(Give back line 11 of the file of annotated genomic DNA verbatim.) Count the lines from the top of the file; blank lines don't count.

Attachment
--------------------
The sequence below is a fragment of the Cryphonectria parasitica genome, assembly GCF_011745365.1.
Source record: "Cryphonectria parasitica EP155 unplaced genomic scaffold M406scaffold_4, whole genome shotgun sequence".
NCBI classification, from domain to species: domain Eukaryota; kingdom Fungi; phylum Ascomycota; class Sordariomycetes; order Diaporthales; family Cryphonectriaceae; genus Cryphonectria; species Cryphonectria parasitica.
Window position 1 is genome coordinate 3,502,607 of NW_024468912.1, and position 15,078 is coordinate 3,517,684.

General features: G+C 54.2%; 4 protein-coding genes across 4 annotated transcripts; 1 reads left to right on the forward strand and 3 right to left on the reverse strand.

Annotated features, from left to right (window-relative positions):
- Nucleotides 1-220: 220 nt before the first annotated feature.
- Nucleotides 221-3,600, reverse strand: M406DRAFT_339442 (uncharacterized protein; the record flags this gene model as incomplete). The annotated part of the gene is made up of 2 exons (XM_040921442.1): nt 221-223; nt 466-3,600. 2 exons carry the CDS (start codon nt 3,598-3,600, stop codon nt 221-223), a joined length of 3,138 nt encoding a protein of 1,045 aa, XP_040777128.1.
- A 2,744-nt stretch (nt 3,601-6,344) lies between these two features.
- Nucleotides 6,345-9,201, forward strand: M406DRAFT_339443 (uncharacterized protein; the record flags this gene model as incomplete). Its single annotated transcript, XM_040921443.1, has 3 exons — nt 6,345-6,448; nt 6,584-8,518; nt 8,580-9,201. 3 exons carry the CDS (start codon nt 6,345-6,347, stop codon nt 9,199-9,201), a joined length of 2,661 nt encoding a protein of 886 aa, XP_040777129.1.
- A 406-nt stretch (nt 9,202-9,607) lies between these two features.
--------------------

- A 406-nt stretch (nt 9,202-9,607) lies between these two features.